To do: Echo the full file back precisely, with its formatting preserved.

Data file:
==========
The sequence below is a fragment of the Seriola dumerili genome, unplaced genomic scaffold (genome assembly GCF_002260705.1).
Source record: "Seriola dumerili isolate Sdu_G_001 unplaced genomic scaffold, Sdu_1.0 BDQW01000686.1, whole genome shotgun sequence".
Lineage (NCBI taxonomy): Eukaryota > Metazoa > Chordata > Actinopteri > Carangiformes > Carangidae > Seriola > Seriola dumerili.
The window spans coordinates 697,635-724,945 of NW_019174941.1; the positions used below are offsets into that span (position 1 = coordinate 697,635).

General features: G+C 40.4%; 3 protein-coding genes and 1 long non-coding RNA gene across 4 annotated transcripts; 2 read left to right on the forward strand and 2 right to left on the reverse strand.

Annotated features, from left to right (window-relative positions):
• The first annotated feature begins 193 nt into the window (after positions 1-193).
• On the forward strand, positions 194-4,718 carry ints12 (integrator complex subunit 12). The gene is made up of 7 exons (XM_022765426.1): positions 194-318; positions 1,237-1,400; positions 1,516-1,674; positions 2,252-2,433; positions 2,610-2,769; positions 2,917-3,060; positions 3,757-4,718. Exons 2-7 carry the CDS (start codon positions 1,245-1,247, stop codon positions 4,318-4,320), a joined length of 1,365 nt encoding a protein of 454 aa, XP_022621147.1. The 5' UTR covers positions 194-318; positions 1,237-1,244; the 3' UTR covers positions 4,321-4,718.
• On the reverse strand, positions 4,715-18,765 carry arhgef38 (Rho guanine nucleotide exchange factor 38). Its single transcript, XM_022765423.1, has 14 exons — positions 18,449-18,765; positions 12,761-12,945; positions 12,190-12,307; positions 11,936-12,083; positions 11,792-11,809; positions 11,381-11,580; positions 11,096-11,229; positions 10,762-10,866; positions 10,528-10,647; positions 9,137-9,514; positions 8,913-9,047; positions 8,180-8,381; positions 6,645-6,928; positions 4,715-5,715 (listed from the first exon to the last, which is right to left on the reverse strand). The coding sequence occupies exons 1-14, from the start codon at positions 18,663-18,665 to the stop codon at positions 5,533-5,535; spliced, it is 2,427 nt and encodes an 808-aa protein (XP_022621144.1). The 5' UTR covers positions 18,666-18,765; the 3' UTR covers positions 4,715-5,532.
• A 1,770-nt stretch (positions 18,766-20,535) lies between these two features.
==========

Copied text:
The sequence below is a fragment of the Seriola dumerili genome, unplaced genomic scaffold (genome assembly GCF_002260705.1).
Source record: "Seriola dumerili isolate Sdu_G_001 unplaced genomic scaffold, Sdu_1.0 BDQW01000686.1, whole genome shotgun sequence".
Lineage (NCBI taxonomy): Eukaryota > Metazoa > Chordata > Actinopteri > Carangiformes > Carangidae > Seriola > Seriola dumerili.
The window spans coordinates 697,635-724,945 of NW_019174941.1; the positions used below are offsets into that span (position 1 = coordinate 697,635).

General features: G+C 40.4%; 3 protein-coding genes and 1 long non-coding RNA gene across 4 annotated transcripts; 2 read left to right on the forward strand and 2 right to left on the reverse strand.

Annotated features, from left to right (window-relative positions):
• The first annotated feature begins 193 nt into the window (after positions 1-193).
• On the forward strand, positions 194-4,718 carry ints12 (integrator complex subunit 12). The gene is made up of 7 exons (XM_022765426.1): positions 194-318; positions 1,237-1,400; positions 1,516-1,674; positions 2,252-2,433; positions 2,610-2,769; positions 2,917-3,060; positions 3,757-4,718. Exons 2-7 carry the CDS (start codon positions 1,245-1,247, stop codon positions 4,318-4,320), a joined length of 1,365 nt encoding a protein of 454 aa, XP_022621147.1. The 5' UTR covers positions 194-318; positions 1,237-1,244; the 3' UTR covers positions 4,321-4,718.
• On the reverse strand, positions 4,715-18,765 carry arhgef38 (Rho guanine nucleotide exchange factor 38). Its single transcript, XM_022765423.1, has 14 exons — positions 18,449-18,765; positions 12,761-12,945; positions 12,190-12,307; positions 11,936-12,083; positions 11,792-11,809; positions 11,381-11,580; positions 11,096-11,229; positions 10,762-10,866; positions 10,528-10,647; positions 9,137-9,514; positions 8,913-9,047; positions 8,180-8,381; positions 6,645-6,928; positions 4,715-5,715 (listed from the first exon to the last, which is right to left on the reverse strand). The coding sequence occupies exons 1-14, from the start codon at positions 18,663-18,665 to the stop codon at positions 5,533-5,535; spliced, it is 2,427 nt and encodes an 808-aa protein (XP_022621144.1). The 5' UTR covers positions 18,666-18,765; the 3' UTR covers positions 4,715-5,532.
• A 1,770-nt stretch (positions 18,766-20,535) lies between these two features.